TWO Salisbury women have helped to save the lives of strangers by donating one of their kidneys.
Joanna Kozubska,67, and Tracey Joliffe,47, both donated one of their organs to help a desperately ill patient on the kidney transplant waiting list.
The charity which promotes organ donation, Give a Kidney is celebrating the 250th “altruistic” kidney donation in the UK and hopes that more people will consider making this lifesaving decision.
There are almost 6,000 people in Britain in need of a kidney transplant and more than 300 people a year die while they are waiting for a donor.
Mrs Kozubska from Berwick St Leonard donated her kidney in 2012.
“When it became legal to donate altruistically in the UK, I decided that this would be something I would like to do if I could,” she said.
“I forgot about it but in November 2011 I saw a TV programme about a woman who had been killed in a car crash – her organs had been donated and many people had benefited. I decided it was time to pursue the idea, saw my GP the following morning and had donated within six months. The whole experience was very positive. I was looked after brilliantly by the amazing NHS team and was up and about very quickly after the surgery.”
Kidney transplants have been taking place in the UK since 1960 and around 1000 living donor transplants take place each year.
The majority of these transplanted kidneys come from friends or relatives of the recipient. In 2006 the Human Tissue Act made it legal for strangers to donate a kidney to someone in need and the first altruistic kidney donation in the UK took place in 2007.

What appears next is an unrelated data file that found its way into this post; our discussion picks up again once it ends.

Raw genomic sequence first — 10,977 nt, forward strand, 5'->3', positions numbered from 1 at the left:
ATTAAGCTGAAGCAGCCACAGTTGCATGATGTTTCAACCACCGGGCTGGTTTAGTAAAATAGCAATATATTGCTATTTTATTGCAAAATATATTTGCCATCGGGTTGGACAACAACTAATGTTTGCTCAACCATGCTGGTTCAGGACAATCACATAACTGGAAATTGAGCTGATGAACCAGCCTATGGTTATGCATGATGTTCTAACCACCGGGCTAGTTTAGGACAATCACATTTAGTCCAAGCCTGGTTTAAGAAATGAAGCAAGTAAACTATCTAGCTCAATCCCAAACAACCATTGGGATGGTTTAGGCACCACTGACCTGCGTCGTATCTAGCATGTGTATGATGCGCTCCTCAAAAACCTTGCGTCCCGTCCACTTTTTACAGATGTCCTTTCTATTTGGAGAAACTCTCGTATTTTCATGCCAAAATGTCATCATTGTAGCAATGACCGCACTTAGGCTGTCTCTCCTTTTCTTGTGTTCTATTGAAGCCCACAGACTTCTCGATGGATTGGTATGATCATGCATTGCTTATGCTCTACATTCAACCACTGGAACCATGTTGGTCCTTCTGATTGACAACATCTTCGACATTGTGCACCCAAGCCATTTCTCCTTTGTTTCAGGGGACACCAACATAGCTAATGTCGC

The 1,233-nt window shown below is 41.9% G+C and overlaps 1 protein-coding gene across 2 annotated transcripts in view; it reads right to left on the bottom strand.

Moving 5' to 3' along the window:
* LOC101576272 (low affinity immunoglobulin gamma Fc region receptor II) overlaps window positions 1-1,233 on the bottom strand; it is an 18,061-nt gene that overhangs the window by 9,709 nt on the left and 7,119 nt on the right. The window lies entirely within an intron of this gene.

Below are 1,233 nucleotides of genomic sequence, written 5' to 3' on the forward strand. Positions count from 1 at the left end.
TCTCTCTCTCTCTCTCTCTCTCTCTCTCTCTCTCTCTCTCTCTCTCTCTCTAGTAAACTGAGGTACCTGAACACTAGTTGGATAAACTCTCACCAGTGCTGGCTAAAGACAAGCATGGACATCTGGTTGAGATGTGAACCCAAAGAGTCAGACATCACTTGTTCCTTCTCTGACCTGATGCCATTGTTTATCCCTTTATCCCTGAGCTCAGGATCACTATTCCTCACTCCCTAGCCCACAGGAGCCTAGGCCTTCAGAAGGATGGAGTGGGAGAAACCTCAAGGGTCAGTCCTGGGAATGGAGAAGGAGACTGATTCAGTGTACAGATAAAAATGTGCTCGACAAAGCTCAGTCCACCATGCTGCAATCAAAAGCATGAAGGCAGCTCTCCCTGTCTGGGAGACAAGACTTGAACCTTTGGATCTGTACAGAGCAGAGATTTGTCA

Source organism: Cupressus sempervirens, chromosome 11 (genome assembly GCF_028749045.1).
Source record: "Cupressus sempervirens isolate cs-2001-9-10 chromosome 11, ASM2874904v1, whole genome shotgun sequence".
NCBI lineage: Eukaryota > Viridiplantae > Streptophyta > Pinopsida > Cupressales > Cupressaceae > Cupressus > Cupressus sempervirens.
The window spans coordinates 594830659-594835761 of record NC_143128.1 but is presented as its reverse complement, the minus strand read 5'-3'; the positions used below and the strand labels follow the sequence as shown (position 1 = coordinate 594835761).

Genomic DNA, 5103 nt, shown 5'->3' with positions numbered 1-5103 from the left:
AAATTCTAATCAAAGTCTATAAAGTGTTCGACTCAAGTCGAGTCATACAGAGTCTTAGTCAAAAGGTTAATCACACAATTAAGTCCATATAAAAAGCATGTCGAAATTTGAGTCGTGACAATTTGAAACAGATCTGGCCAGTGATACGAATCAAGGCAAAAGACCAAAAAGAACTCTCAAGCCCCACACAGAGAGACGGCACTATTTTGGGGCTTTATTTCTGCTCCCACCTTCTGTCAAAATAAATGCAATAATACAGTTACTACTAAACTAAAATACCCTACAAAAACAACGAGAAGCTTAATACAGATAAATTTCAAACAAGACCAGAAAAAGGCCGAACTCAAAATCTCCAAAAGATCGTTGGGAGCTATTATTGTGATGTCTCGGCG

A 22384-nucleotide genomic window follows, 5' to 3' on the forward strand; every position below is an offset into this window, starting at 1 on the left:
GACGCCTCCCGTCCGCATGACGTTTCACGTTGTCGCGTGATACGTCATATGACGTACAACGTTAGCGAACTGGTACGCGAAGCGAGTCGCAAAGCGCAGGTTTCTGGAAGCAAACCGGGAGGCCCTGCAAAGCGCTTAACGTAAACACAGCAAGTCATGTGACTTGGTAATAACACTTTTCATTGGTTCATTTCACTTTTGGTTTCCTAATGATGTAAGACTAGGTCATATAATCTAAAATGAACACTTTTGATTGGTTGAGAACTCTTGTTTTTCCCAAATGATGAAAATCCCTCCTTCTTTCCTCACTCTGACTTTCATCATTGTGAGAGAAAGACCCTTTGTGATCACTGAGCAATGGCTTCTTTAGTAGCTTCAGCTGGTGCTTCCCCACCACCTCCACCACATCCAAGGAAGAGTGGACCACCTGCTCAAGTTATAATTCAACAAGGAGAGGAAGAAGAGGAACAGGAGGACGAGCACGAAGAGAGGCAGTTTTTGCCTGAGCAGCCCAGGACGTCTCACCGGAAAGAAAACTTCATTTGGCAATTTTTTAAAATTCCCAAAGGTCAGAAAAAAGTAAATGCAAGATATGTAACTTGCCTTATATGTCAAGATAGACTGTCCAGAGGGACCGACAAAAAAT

Mrs Joliffe, who works for Public Health England said: “I first heard about altruistic kidney donation through the press and thought it would be a positive thing to do. I mulled over it for some time before contacting the local transplant co-ordinator but from thereon in everyone involved in my experience was wonderful. If I had another spare kidney, I'd do it again.”
Dr Chris Burns-Cox, chairman of Give a Kidney said: “Humans only need one kidney to live a perfectly normal, healthy life, and so there are millions of people walking around with the potential to save a life in this way. The altruism of the growing number of people willing to offer such a special gift is wonderful, but there is still a long way to go before we make a real dent on the waiting list. We hope this news will encourage others to consider whether it is something they could do.”